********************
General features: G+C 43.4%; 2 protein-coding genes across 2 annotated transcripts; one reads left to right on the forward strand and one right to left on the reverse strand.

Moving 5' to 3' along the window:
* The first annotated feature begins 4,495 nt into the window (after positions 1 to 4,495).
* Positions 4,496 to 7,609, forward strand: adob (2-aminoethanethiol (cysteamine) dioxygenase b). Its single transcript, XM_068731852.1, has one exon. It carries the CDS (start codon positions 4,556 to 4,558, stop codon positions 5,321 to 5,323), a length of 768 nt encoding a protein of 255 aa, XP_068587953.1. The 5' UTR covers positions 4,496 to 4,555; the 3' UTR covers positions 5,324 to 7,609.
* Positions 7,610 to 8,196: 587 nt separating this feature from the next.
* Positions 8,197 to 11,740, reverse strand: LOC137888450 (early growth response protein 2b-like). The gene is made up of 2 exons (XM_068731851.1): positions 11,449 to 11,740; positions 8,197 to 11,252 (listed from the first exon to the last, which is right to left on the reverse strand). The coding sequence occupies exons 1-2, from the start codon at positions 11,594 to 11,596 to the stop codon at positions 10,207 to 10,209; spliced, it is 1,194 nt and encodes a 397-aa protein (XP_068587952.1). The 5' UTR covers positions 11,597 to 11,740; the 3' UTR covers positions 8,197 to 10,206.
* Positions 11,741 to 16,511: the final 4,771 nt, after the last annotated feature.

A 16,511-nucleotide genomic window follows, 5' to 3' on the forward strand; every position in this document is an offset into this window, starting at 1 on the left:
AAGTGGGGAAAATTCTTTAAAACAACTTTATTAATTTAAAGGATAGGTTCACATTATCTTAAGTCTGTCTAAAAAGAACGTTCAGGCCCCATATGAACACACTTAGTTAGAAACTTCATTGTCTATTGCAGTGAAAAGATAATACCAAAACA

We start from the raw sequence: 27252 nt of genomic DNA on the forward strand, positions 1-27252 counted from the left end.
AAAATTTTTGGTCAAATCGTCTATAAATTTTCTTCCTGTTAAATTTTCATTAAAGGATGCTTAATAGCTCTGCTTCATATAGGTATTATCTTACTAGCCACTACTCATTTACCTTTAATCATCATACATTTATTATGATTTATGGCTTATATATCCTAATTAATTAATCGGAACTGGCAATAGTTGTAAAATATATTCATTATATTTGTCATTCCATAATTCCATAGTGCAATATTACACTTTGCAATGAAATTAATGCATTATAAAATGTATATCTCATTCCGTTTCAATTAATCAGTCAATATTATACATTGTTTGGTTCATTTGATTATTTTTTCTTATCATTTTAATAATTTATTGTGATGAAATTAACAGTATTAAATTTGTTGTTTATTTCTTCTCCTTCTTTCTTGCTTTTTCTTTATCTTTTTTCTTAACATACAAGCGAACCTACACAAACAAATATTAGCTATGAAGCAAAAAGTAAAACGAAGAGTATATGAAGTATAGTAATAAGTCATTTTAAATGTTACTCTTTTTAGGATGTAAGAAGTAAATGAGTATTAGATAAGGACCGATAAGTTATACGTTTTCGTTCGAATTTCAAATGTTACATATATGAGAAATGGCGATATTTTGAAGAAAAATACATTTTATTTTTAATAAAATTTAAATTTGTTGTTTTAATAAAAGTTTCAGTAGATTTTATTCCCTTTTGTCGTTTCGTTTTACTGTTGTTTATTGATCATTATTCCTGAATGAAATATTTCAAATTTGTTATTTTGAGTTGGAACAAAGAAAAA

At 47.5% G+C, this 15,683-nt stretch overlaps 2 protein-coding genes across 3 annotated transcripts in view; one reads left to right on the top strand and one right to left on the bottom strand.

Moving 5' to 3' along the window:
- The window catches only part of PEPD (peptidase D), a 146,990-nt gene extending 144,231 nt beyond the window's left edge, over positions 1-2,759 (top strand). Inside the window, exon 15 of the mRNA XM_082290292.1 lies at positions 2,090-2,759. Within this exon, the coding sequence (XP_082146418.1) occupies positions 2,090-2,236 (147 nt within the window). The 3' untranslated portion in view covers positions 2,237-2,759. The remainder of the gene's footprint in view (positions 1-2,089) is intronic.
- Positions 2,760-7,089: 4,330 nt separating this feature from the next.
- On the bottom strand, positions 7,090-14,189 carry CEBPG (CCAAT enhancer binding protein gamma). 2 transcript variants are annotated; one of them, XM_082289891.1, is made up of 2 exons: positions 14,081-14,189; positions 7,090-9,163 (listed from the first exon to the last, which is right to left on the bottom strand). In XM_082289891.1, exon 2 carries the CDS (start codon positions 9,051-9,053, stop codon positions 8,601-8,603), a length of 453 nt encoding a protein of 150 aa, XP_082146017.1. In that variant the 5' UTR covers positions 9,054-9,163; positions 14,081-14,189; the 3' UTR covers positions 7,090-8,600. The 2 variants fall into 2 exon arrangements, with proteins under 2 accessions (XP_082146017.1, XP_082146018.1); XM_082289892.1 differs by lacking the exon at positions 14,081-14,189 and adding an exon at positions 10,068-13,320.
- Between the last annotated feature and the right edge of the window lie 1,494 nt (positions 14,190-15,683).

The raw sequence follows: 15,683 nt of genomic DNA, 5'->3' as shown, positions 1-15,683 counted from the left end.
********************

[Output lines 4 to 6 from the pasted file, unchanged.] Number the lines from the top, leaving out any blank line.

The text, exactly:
* Positions 4,496 to 7,609, forward strand: adob (2-aminoethanethiol (cysteamine) dioxygenase b). Its single transcript, XM_068731852.1, has one exon. It carries the CDS (start codon positions 4,556 to 4,558, stop codon positions 5,321 to 5,323), a length of 768 nt encoding a protein of 255 aa, XP_068587953.1. The 5' UTR covers positions 4,496 to 4,555; the 3' UTR covers positions 5,324 to 7,609.
* Positions 7,610 to 8,196: 587 nt separating this feature from the next.
* Positions 8,197 to 11,740, reverse strand: LOC137888450 (early growth response protein 2b-like). The gene is made up of 2 exons (XM_068731851.1): positions 11,449 to 11,740; positions 8,197 to 11,252 (listed from the first exon to the last, which is right to left on the reverse strand). The coding sequence occupies exons 1-2, from the start codon at positions 11,594 to 11,596 to the stop codon at positions 10,207 to 10,209; spliced, it is 1,194 nt and encodes a 397-aa protein (XP_068587952.1). The 5' UTR covers positions 11,597 to 11,740; the 3' UTR covers positions 8,197 to 10,206.